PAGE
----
African American Medical Pioneers: William Augustus Hinton (1883-1959)
William Augustus Hinton was born on December 15, 1883 in Chicago. His parents, Augustus Hinton and Maria Clark, were both former slaves. Hinton grew up in Kansas. After high school, he studied at the University of Kansas, finishing the premedical program in just two years instead of the usual three. Hinton continued undergraduate studies at Harvard, receiving a bachelor's degree there in 1905.
Hinton worked for a time in a law office, and then taught science at Waldo University in Tennessee before pursuing a career in medicine.
In 1909, Hinton was offered a scholarship reserved for African American students, but instead of accepting it, he chose to compete for a scholarship open to all students, the Wigglesworth scholarship. He won the scholarship two years in a row. Hinton finished the Harvard medical program in just three years instead of the usual four. He received his M.D. in 1912.
After graduating, Hinton began work at the Wassermann Laboratory at Harvard, and by 1915 he had become director of the lab. The lab was the official lab for the Massachusetts State Department of Public Health. In 1916, he also assumed the job of chief of the Boston Dispensary's laboratory department, where he created a program to train women as lab technicians. That helped to open the profession to women.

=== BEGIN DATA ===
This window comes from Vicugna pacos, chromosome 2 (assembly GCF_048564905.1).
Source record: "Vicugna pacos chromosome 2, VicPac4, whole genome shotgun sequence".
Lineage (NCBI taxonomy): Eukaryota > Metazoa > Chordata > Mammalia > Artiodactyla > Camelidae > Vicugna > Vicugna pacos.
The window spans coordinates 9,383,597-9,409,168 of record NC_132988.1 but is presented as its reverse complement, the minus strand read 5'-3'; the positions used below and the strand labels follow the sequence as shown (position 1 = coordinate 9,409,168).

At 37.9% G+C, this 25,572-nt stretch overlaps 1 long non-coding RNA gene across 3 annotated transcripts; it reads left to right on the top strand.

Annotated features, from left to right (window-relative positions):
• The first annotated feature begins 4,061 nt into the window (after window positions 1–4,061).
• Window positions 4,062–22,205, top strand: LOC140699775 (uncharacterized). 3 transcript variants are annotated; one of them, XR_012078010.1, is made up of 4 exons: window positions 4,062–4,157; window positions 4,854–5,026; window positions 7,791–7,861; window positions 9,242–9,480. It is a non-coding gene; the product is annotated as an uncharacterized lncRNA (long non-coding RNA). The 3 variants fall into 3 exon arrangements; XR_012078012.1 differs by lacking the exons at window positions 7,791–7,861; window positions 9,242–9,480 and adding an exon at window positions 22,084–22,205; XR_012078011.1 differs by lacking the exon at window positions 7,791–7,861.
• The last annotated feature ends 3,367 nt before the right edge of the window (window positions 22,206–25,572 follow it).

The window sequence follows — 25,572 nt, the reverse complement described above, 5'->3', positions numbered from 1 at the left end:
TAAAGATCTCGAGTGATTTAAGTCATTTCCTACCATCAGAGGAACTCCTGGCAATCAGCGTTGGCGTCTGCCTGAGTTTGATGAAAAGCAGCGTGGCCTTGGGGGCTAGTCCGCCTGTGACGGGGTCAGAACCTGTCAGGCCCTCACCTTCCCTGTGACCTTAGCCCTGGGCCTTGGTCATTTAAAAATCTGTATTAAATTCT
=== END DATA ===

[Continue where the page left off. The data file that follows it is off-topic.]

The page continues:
For most of his research career, he worked on laboratory tests designed to improve the diagnosis of sexually transmitted diseases. In 1927, he developed a test --later known as the Hinton test -- for diagnosing syphilis. It was easier, less expensive, and more accurate than previous methods, and was adopted as the standard procedure for diagnosing syphilis. Later, Hinton helped to develop another diagnostic test known as the Davies-Hinton test.
As a professor, Hinton taught preventative medicine and hygiene at Harvard from 1923, for 27 years. His book on syphilis, a serious public health threat, became widely acclaimed. Hinton noted the role of socioeconomics in health and called syphilis "a disease of the underprivileged."
Hinton also worked as a special consultant to the U.S. Public Health Service and taught at Tufts University and Simmons College. Despite losing a leg in a car accident in 1940, he continued to teach at Harvard until 1950, and kept working at the Wassermann laboratory until 1953. Like Vivien Thomas, he was an avid gardener and furniture craftsman. Hinton died in 1959 in Massachusetts at the age of 75.
previous | return to introduction